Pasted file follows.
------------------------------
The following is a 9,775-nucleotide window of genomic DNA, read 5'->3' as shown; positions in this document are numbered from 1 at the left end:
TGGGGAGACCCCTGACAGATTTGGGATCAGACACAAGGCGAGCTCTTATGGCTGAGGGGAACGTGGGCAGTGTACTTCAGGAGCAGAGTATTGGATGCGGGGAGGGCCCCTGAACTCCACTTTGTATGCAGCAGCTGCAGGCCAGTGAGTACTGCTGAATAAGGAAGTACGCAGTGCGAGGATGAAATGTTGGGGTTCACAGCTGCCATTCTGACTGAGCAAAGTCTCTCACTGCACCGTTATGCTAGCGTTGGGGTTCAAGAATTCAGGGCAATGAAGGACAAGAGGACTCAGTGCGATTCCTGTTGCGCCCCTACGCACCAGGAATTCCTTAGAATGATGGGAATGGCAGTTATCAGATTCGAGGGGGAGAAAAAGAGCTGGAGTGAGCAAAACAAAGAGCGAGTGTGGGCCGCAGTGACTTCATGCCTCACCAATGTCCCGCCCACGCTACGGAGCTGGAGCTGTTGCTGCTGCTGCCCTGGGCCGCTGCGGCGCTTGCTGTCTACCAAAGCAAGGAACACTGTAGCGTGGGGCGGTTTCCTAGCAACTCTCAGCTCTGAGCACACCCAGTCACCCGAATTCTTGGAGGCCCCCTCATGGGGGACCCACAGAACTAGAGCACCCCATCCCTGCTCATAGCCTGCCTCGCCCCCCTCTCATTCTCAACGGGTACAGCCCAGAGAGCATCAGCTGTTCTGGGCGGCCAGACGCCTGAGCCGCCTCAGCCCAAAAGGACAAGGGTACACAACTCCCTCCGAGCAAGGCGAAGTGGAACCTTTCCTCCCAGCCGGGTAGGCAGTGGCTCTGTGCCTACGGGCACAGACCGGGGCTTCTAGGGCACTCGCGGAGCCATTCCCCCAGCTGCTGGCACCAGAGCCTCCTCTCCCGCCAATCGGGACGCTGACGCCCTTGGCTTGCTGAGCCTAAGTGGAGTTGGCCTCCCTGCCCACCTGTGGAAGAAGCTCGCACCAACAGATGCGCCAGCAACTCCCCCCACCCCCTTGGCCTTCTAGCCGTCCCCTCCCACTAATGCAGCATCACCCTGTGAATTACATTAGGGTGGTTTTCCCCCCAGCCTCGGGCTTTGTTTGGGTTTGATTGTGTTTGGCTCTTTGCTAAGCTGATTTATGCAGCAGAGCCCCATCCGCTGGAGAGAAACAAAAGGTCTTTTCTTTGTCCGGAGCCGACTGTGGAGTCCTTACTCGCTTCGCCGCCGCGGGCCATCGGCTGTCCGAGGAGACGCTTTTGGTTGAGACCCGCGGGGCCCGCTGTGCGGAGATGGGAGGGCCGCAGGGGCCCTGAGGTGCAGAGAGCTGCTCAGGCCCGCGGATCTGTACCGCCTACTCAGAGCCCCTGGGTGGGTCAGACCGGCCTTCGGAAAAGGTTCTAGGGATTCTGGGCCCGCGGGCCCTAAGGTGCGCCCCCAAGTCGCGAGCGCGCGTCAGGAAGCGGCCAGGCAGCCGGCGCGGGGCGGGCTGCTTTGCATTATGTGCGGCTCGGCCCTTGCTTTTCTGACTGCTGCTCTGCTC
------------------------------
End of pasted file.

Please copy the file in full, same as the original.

The following is a 9,775-nucleotide window of genomic DNA, read 5'->3' as shown; positions in this document are numbered from 1 at the left end:
TGGGGAGACCCCTGACAGATTTGGGATCAGACACAAGGCGAGCTCTTATGGCTGAGGGGAACGTGGGCAGTGTACTTCAGGAGCAGAGTATTGGATGCGGGGAGGGCCCCTGAACTCCACTTTGTATGCAGCAGCTGCAGGCCAGTGAGTACTGCTGAATAAGGAAGTACGCAGTGCGAGGATGAAATGTTGGGGTTCACAGCTGCCATTCTGACTGAGCAAAGTCTCTCACTGCACCGTTATGCTAGCGTTGGGGTTCAAGAATTCAGGGCAATGAAGGACAAGAGGACTCAGTGCGATTCCTGTTGCGCCCCTACGCACCAGGAATTCCTTAGAATGATGGGAATGGCAGTTATCAGATTCGAGGGGGAGAAAAAGAGCTGGAGTGAGCAAAACAAAGAGCGAGTGTGGGCCGCAGTGACTTCATGCCTCACCAATGTCCCGCCCACGCTACGGAGCTGGAGCTGTTGCTGCTGCTGCCCTGGGCCGCTGCGGCGCTTGCTGTCTACCAAAGCAAGGAACACTGTAGCGTGGGGCGGTTTCCTAGCAACTCTCAGCTCTGAGCACACCCAGTCACCCGAATTCTTGGAGGCCCCCTCATGGGGGACCCACAGAACTAGAGCACCCCATCCCTGCTCATAGCCTGCCTCGCCCCCCTCTCATTCTCAACGGGTACAGCCCAGAGAGCATCAGCTGTTCTGGGCGGCCAGACGCCTGAGCCGCCTCAGCCCAAAAGGACAAGGGTACACAACTCCCTCCGAGCAAGGCGAAGTGGAACCTTTCCTCCCAGCCGGGTAGGCAGTGGCTCTGTGCCTACGGGCACAGACCGGGGCTTCTAGGGCACTCGCGGAGCCATTCCCCCAGCTGCTGGCACCAGAGCCTCCTCTCCCGCCAATCGGGACGCTGACGCCCTTGGCTTGCTGAGCCTAAGTGGAGTTGGCCTCCCTGCCCACCTGTGGAAGAAGCTCGCACCAACAGATGCGCCAGCAACTCCCCCCACCCCCTTGGCCTTCTAGCCGTCCCCTCCCACTAATGCAGCATCACCCTGTGAATTACATTAGGGTGGTTTTCCCCCCAGCCTCGGGCTTTGTTTGGGTTTGATTGTGTTTGGCTCTTTGCTAAGCTGATTTATGCAGCAGAGCCCCATCCGCTGGAGAGAAACAAAAGGTCTTTTCTTTGTCCGGAGCCGACTGTGGAGTCCTTACTCGCTTCGCCGCCGCGGGCCATCGGCTGTCCGAGGAGACGCTTTTGGTTGAGACCCGCGGGGCCCGCTGTGCGGAGATGGGAGGGCCGCAGGGGCCCTGAGGTGCAGAGAGCTGCTCAGGCCCGCGGATCTGTACCGCCTACTCAGAGCCCCTGGGTGGGTCAGACCGGCCTTCGGAAAAGGTTCTAGGGATTCTGGGCCCGCGGGCCCTAAGGTGCGCCCCCAAGTCGCGAGCGCGCGTCAGGAAGCGGCCAGGCAGCCGGCGCGGGGCGGGCTGCTTTGCATTATGTGCGGCTCGGCCCTTGCTTTTCTGACTGCTGCTCTGCTC